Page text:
Lightning storms have sparked more than 100 new fires on the Willamette and Umpqua national forests since Saturday, with more lightning forecast through today.

About 75 of those fires are on the Willamette National Forest and all were initially pegged at less than an acre. Judith McHugh, spokeswoman for the Willamette, said crews and equipment are being sent to the fires but acknowledged that there are too many to attack all at once.

"We're very concerned that they stay small," she said. "We are having to prioritize. We have more fires than we have people, which is not necessarily uncommon when these lightning storms come through."

About 30 of the Willamette fires are in the northern region of the forest, outside the Detroit, Breitenbush and Marion Forks areas. Approximately 20 are in the central region above McKenzie Bridge, and a similar number are in the southern region.

No buildings were known to be threatened Monday afternoon. Although more lightning is expected, cooler weather should give crews a window to attack the fires before they get much bigger.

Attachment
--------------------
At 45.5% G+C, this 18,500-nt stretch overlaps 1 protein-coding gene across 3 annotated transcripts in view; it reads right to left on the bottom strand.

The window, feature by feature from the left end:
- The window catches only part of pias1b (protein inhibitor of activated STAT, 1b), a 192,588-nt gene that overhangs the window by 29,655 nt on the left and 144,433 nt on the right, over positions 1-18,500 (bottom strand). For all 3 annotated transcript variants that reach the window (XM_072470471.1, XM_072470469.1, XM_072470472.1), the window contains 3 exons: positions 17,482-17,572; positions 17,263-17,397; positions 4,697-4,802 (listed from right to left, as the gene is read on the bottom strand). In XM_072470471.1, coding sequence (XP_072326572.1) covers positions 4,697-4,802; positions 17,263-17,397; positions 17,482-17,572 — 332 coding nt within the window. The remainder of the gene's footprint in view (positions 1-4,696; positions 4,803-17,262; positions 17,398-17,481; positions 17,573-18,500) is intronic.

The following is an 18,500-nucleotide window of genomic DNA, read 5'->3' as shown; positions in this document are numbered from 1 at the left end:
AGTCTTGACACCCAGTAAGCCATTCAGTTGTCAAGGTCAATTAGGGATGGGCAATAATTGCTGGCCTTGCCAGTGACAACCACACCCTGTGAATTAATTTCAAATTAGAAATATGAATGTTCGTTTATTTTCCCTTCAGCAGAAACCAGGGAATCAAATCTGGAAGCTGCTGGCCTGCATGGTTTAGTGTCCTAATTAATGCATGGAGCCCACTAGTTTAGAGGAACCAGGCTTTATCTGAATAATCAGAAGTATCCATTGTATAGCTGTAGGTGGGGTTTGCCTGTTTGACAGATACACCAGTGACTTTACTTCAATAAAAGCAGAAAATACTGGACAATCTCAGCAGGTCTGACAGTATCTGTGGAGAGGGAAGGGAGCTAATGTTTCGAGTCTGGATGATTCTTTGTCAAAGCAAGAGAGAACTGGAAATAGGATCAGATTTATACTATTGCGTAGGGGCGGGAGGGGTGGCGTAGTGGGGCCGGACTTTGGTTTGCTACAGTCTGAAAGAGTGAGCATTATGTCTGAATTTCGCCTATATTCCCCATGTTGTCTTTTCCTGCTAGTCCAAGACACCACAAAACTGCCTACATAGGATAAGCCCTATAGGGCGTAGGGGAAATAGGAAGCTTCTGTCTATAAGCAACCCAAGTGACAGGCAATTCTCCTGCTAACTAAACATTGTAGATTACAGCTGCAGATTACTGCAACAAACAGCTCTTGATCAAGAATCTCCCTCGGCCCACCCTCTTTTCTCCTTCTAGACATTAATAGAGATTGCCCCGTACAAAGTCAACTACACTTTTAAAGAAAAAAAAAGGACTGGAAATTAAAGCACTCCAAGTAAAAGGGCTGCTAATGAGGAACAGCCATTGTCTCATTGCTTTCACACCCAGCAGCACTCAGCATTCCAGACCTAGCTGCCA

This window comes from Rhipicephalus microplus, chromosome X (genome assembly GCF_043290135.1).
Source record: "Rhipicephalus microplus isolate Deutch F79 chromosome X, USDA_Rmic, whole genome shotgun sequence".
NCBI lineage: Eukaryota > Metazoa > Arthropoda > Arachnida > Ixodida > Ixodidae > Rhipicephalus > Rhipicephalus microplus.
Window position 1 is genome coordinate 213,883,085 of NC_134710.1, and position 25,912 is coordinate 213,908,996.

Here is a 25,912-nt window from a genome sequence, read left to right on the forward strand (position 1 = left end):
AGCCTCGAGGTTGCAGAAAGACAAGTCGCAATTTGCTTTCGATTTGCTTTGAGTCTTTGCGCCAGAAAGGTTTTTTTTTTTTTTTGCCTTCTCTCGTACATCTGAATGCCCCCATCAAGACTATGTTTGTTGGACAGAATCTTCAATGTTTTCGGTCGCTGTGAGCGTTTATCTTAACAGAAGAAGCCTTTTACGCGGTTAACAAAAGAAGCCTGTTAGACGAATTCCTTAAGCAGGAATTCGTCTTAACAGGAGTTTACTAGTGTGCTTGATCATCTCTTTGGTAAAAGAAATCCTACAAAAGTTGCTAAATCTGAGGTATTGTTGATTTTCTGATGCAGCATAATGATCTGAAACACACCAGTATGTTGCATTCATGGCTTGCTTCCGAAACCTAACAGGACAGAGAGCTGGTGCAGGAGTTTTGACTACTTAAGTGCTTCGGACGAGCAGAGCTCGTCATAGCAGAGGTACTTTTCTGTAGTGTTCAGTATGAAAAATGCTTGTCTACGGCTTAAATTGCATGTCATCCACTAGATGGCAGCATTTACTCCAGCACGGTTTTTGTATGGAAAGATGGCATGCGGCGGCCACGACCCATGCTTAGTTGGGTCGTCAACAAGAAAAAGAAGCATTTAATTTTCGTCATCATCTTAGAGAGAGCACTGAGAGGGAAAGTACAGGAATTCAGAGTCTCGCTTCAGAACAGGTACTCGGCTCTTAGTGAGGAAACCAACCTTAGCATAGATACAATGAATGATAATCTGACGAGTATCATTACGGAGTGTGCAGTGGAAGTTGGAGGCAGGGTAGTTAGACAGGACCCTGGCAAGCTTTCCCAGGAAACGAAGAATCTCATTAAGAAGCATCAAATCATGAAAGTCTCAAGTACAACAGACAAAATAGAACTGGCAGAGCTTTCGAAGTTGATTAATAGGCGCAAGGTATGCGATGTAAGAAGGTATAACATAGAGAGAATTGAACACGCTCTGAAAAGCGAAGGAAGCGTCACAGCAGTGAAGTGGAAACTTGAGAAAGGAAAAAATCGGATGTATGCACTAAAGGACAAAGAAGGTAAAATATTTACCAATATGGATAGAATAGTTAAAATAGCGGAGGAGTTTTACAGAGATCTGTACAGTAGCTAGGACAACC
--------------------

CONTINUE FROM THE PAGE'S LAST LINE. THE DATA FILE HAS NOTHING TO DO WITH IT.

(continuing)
Liza Castleberry, Umpqua National Forest deputy fire staff officer, said the cooler weather will slow the fire's growth as compared to the last few days and allow firefighters to get into and battle the fires. However, on Monday morning fog covered a large part of the forest, making spotting new starts difficult.

Lightning also caused outages for Emerald People's Utility District customers Saturday evening and Sunday morning due.

Approximately 700 customers were affected in the Pleasant Hill and Coburg areas. EPUD crews replaced 10 damaged transformers and restored power within several hours. Work continues this morning to ensure no other damage was done.